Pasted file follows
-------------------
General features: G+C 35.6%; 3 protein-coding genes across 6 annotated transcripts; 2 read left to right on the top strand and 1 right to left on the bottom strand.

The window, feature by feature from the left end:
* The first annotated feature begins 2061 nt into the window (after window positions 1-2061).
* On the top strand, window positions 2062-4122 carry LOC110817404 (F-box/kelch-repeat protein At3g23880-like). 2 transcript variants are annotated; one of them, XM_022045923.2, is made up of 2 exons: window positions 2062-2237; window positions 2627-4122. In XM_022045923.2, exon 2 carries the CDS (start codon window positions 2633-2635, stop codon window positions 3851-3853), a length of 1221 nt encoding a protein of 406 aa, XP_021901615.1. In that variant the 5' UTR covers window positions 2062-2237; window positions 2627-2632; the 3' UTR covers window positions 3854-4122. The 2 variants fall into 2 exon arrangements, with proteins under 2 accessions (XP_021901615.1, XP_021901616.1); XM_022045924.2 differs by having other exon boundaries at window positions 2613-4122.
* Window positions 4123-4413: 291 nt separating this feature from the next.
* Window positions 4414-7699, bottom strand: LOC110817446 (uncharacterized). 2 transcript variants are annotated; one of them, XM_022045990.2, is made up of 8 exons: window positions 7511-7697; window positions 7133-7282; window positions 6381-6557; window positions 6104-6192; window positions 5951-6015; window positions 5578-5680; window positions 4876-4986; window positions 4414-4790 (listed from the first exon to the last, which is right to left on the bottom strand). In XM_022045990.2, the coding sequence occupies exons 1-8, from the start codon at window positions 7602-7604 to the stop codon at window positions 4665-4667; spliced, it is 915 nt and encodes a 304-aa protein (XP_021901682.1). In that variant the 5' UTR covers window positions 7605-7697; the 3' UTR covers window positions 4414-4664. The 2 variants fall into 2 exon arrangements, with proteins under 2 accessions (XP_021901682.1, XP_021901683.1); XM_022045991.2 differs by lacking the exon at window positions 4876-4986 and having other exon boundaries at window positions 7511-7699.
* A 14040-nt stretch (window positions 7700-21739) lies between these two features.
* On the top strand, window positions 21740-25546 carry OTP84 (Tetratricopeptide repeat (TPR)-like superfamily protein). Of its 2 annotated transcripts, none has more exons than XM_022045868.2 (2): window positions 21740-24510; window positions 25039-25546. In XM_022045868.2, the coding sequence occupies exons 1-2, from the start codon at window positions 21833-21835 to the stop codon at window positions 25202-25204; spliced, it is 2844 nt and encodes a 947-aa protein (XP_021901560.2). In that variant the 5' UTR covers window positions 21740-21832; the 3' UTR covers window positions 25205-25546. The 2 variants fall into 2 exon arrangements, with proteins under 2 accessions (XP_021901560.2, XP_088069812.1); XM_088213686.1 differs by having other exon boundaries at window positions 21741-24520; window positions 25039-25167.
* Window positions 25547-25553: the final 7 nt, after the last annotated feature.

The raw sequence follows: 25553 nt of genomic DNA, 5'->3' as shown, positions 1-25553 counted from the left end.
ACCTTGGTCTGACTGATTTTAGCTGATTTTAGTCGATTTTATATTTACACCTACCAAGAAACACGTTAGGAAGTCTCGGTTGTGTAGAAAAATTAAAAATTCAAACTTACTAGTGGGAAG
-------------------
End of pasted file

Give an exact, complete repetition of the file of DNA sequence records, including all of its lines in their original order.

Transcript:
General features: G+C 35.6%; 3 protein-coding genes across 6 annotated transcripts; 2 read left to right on the top strand and 1 right to left on the bottom strand.

The window, feature by feature from the left end:
* The first annotated feature begins 2061 nt into the window (after window positions 1-2061).
* On the top strand, window positions 2062-4122 carry LOC110817404 (F-box/kelch-repeat protein At3g23880-like). 2 transcript variants are annotated; one of them, XM_022045923.2, is made up of 2 exons: window positions 2062-2237; window positions 2627-4122. In XM_022045923.2, exon 2 carries the CDS (start codon window positions 2633-2635, stop codon window positions 3851-3853), a length of 1221 nt encoding a protein of 406 aa, XP_021901615.1. In that variant the 5' UTR covers window positions 2062-2237; window positions 2627-2632; the 3' UTR covers window positions 3854-4122. The 2 variants fall into 2 exon arrangements, with proteins under 2 accessions (XP_021901615.1, XP_021901616.1); XM_022045924.2 differs by having other exon boundaries at window positions 2613-4122.
* Window positions 4123-4413: 291 nt separating this feature from the next.
* Window positions 4414-7699, bottom strand: LOC110817446 (uncharacterized). 2 transcript variants are annotated; one of them, XM_022045990.2, is made up of 8 exons: window positions 7511-7697; window positions 7133-7282; window positions 6381-6557; window positions 6104-6192; window positions 5951-6015; window positions 5578-5680; window positions 4876-4986; window positions 4414-4790 (listed from the first exon to the last, which is right to left on the bottom strand). In XM_022045990.2, the coding sequence occupies exons 1-8, from the start codon at window positions 7602-7604 to the stop codon at window positions 4665-4667; spliced, it is 915 nt and encodes a 304-aa protein (XP_021901682.1). In that variant the 5' UTR covers window positions 7605-7697; the 3' UTR covers window positions 4414-4664. The 2 variants fall into 2 exon arrangements, with proteins under 2 accessions (XP_021901682.1, XP_021901683.1); XM_022045991.2 differs by lacking the exon at window positions 4876-4986 and having other exon boundaries at window positions 7511-7699.
* A 14040-nt stretch (window positions 7700-21739) lies between these two features.
* On the top strand, window positions 21740-25546 carry OTP84 (Tetratricopeptide repeat (TPR)-like superfamily protein). Of its 2 annotated transcripts, none has more exons than XM_022045868.2 (2): window positions 21740-24510; window positions 25039-25546. In XM_022045868.2, the coding sequence occupies exons 1-2, from the start codon at window positions 21833-21835 to the stop codon at window positions 25202-25204; spliced, it is 2844 nt and encodes a 947-aa protein (XP_021901560.2). In that variant the 5' UTR covers window positions 21740-21832; the 3' UTR covers window positions 25205-25546. The 2 variants fall into 2 exon arrangements, with proteins under 2 accessions (XP_021901560.2, XP_088069812.1); XM_088213686.1 differs by having other exon boundaries at window positions 21741-24520; window positions 25039-25167.
* Window positions 25547-25553: the final 7 nt, after the last annotated feature.

The raw sequence follows: 25553 nt of genomic DNA, 5'->3' as shown, positions 1-25553 counted from the left end.
ACCTTGGTCTGACTGATTTTAGCTGATTTTAGTCGATTTTATATTTACACCTACCAAGAAACACGTTAGGAAGTCTCGGTTGTGTAGAAAAATTAAAAATTCAAACTTACTAGTGGGAAG